Jeanne Bourgault is president and CEO of Internews, where she leads the strategic management of the organization and its programs around the world. Bourgault previously served as Internews’ chief operating officer; she joined Internews in 2001 as vice president for programs. Prior to Internews, Bourgault worked internationally in countries undergoing dramatic shifts in media and political landscapes. Bourgault worked in the former Yugoslavia, serving as a strategic advisor for media development programs in post-war Kosovo, as well as manager of community development projects in Serbia and Montenegro through the fall of Slobodan Milosevic. She served for six years with the U.S. Agency for International Development, including three years at the U.S. Embassy in Moscow. Bourgault speaks very rusty Russian and holds an MA in international studies and a master’s in public affairs from the University of Washington.
Mark Whitehouse is vice president at the International Research & Exchanges Board (IREX). He has more than 15 years of experience in democratic and media development programming. Previously, as director of IREX’s media development division, he developed and oversaw media projects in Africa, Asia, Europe, and Eurasia. Prior to joining IREX, Whitehouse worked for the director of the Carter Center’s Commission on Radio and Television Policy; served as administrator of USSR programs at ACTR/ACCELS; and was a development associate at USAID. He has conducted research on ethnic politics at the Russian Academy of Sciences’ Institute of Ethnography in Moscow. He currently serves on the boards of directors of IREX Europe and the Broadcast Training Center (Bulgaria). Whitehouse received an MA in Political Science from Emory University, an MA in Russian and East European studies and a BA in government from Georgetown University.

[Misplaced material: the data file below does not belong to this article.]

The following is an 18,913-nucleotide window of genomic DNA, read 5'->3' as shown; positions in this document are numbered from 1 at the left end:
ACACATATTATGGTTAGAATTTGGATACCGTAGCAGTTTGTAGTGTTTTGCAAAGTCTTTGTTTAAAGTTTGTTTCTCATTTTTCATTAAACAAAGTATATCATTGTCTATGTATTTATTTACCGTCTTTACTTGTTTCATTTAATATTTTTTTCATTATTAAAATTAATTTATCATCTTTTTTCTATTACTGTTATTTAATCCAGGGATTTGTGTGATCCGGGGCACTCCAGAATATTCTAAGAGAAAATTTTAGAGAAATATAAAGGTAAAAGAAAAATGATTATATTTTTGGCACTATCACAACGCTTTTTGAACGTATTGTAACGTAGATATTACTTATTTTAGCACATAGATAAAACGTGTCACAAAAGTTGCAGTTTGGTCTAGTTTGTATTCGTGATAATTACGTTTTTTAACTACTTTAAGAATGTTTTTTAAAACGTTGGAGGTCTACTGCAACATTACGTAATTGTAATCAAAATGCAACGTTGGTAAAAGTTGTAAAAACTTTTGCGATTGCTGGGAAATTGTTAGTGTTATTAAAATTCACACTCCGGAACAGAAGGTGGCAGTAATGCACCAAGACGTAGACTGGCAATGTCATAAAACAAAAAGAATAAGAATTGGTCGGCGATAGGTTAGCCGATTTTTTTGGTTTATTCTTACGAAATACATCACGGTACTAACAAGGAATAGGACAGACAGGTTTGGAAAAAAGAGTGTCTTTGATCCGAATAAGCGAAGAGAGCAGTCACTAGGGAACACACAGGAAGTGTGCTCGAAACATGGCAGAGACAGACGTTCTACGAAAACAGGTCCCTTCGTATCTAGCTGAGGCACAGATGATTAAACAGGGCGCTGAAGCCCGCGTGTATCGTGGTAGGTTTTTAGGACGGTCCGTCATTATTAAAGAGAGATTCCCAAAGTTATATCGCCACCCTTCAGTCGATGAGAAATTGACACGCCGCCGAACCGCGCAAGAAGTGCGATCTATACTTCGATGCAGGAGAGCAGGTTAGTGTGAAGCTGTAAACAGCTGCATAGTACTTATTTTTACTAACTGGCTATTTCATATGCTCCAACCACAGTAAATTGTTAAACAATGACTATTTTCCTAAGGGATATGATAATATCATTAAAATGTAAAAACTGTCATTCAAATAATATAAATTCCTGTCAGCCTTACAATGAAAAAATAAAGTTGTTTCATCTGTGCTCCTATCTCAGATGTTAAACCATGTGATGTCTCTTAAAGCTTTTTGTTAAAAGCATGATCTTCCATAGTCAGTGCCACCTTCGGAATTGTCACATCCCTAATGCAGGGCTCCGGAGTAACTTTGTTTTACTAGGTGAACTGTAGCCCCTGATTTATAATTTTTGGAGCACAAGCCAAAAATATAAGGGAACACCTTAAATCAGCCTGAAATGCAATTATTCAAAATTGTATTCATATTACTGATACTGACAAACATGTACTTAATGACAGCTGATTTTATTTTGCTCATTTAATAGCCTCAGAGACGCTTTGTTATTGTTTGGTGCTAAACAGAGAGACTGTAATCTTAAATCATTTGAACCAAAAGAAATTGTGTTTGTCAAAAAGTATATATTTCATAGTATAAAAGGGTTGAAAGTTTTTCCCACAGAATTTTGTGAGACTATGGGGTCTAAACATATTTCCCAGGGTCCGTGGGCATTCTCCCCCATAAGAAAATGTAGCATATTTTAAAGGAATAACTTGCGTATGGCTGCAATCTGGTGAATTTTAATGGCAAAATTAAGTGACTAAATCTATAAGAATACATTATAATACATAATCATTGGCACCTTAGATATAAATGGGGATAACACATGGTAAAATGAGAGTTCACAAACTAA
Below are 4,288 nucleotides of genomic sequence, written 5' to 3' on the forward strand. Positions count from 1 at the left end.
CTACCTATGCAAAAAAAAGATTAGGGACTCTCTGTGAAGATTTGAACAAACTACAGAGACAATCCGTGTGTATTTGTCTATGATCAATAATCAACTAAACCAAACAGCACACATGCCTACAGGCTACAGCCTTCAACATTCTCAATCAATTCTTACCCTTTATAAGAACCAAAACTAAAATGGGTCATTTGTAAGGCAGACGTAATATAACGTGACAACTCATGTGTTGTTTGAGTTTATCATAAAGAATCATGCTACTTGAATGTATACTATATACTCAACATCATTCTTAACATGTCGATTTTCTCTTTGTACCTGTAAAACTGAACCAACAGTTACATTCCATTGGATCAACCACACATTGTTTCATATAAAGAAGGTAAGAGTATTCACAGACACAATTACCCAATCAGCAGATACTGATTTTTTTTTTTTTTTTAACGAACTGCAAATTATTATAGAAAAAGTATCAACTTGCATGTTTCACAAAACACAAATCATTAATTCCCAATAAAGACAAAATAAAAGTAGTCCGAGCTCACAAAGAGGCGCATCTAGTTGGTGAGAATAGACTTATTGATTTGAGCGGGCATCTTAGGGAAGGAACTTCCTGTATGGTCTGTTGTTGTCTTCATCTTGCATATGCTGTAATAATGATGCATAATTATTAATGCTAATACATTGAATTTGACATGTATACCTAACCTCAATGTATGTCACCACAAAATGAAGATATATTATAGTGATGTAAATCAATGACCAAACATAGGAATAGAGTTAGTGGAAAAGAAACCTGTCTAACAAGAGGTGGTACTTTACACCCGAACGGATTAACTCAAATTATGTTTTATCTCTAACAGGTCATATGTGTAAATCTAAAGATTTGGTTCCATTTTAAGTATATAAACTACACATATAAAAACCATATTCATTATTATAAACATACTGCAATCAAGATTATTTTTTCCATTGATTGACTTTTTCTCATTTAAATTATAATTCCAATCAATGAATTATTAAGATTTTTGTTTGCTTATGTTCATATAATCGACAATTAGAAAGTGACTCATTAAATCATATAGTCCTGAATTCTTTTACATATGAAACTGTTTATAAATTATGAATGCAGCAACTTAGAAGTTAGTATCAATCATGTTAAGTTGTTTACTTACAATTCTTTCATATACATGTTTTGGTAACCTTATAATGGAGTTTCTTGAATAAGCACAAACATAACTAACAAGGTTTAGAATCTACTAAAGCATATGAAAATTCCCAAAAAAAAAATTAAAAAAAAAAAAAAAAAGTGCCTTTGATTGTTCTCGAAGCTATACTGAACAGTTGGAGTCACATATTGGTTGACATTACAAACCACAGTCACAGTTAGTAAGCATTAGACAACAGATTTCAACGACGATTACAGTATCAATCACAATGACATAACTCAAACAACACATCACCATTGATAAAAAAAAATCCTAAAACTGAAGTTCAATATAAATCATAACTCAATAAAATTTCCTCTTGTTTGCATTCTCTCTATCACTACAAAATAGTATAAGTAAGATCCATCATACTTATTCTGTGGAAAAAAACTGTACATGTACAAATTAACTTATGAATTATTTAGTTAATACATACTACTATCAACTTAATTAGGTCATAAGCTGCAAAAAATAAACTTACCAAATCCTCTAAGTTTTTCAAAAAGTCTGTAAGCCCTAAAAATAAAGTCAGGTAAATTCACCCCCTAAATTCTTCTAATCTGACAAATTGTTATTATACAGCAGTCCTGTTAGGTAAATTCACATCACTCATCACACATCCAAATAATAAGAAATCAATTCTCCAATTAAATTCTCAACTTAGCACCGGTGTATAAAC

Jerry Hyman is senior adviser at the Center for Strategic and International Studies (CSIS) and president of its Hills Program on Governance which has a network of affiliated programs in Beijing, Jakarta, Manila, Mexico City, Nairobi, and Seoul. Hyman served with USAID from 1990 to 2007, and from 2002 -2007 was director of its Office of Democracy and Governance in the Bureau for Democracy, Conflict, and Humanitarian Assistance. After his graduation from the University of Virginia Law School in 1985, he practiced law in Washington, DC, with the firm of Covington & Burling until joining USAID in 1990. Prior to 1982, Hyman taught courses on anthropology, social theory, modernization, economic development, American Indians, and Southeast Asia in the departments of sociology and anthropology at Smith College in Northampton, MA. He holds a BA in philosophy and a PhD in anthropology from the University of Chicago, and a JD from the University of Virginia.